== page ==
Rashi explains the redundancy of the Torah telling us, “Avraham holid es Yitzchak,” by telling us that the “leitzanei ha’dor” believed and gossiped that Avimelech, not Avraham, was Yitzchak’s true father. To dispel any such misinformation, Hashem made Yitzchak look exactly like Avraham, reinforcing that Avraham and no one else was Yitzchak’s true father.
These “leitzanei ha’dor” clearly had a different agenda, a different message, than that of Avraham. So why, asks the Brisker Rav, are they called “leitzanim” and not simply “resha’im?” And even by their own reckoning, no matter who the father was, these leitzanim still had to acknowledge that Sarah had a baby at 90, certainly a miraculous feat, so what did they gain with their rumors?
The Brisker Rav answers that there is a need to believe that is built into the human psyche. For some people, that need to believe finds a positive outlet in Torah and mitzvos. For other people, that need to believe finds its outlet in false spirituality or other –isms that capture their imagination.
(Isn't it amazing that every -ism movement has Jews at its forefront? We are such a small percentage of the population, yet rise to the top of every cause. I would say, based on the Brisker Rav, that this is because we are ma'aminim b'nei ma'aminim -- we have an extra strong dose of belief power ingrained in us. When it's not directed to Torah and mitzvos, it expresses itself elsewhere with equal force and fervor.)
The leitzanei ha’dor are called leitzanim and not resha’im because they believed – they did not deny that Sarah could miraculously have a baby at age 90. The problem for them was accepting that Avraham could be the father, that nevu’ah could be fulfilled, which would mean that Avraham’s message is true, which would mean they need to change their lifestyle, which would mean yeshiva tuition and kosher food and a whole host of other “uncomfortable” rules and regulations. So along the way that belief had to be distorted. Yes, we believe -- just your message is false. We have our own interpretation that makes better sense.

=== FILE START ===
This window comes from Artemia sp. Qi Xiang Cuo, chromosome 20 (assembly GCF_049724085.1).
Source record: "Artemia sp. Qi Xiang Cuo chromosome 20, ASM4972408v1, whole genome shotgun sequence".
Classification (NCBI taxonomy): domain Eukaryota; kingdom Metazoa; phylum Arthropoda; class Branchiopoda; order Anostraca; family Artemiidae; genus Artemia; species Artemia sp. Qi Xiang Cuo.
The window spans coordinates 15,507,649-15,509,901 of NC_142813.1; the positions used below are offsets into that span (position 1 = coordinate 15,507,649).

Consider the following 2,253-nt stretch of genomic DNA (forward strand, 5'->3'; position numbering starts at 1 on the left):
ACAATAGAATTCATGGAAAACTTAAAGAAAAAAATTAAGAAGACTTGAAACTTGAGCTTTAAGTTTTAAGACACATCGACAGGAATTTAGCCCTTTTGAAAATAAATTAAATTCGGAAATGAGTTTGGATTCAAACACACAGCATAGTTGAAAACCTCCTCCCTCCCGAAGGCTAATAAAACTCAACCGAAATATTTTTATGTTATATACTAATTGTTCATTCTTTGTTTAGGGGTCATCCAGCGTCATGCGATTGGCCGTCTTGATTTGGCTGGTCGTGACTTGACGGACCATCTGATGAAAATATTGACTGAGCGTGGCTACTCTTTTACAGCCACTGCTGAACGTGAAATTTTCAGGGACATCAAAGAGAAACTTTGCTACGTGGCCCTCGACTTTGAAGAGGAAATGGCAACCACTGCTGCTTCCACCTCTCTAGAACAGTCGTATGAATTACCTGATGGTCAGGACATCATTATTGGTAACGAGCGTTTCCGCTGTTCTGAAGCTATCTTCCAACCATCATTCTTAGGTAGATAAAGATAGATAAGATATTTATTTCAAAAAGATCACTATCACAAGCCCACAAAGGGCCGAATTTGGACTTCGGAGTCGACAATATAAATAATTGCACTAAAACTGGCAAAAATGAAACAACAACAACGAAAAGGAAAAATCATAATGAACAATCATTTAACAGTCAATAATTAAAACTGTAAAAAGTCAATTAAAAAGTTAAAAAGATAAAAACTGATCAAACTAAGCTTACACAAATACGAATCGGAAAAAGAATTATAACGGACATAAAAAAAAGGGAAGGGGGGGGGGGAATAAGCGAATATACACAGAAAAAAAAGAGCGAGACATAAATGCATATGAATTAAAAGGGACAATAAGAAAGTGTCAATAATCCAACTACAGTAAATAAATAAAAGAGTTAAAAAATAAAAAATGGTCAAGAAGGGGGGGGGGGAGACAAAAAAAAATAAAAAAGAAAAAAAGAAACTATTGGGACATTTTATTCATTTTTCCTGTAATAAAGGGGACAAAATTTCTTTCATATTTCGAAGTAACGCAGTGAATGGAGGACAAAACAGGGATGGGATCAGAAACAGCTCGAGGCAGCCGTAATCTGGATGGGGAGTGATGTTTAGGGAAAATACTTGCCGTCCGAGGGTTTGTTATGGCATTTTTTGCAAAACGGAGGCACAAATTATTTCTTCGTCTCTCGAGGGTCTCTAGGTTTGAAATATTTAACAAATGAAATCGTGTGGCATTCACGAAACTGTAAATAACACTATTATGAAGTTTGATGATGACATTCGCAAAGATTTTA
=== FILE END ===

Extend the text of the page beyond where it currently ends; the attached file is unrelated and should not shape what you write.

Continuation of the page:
What’s the answer to the leitzanei ha’dor? I don’t know if the Brisker Rav would like it, but I would interpret the Midrash cited by Rashi non-literally. More important perhaps than the fact that Yitzchak’s nose looked like Avraham’s, that Yitzchak’s eyes looked like Avraham’s, was the fact that when people looked at Yitzchak’s behavior, his character, his learning, they saw Avraham Avinu. Rav Kook is reported to have said, after meeting and hearing shiurim given by a young R’ Soloveitchik in 1935, that the experience reminded him of hearing shiurim from R’ Chaim’s back in Volozhin – “The genius of the grandfather has transferred to the grandson.” (link) When a ben Torah is mechavain to a Ketzos, to a R’ Akiva Eiger, to a R’ Chaim, when his thinking matches the giants of the past, that’s “Avraham holid es Yitzchak.” Not only in the beis medrash, but also in our homes, our business practice, our attitudes, should we hope that people see in us, “Avraham holid es Yitzchak.”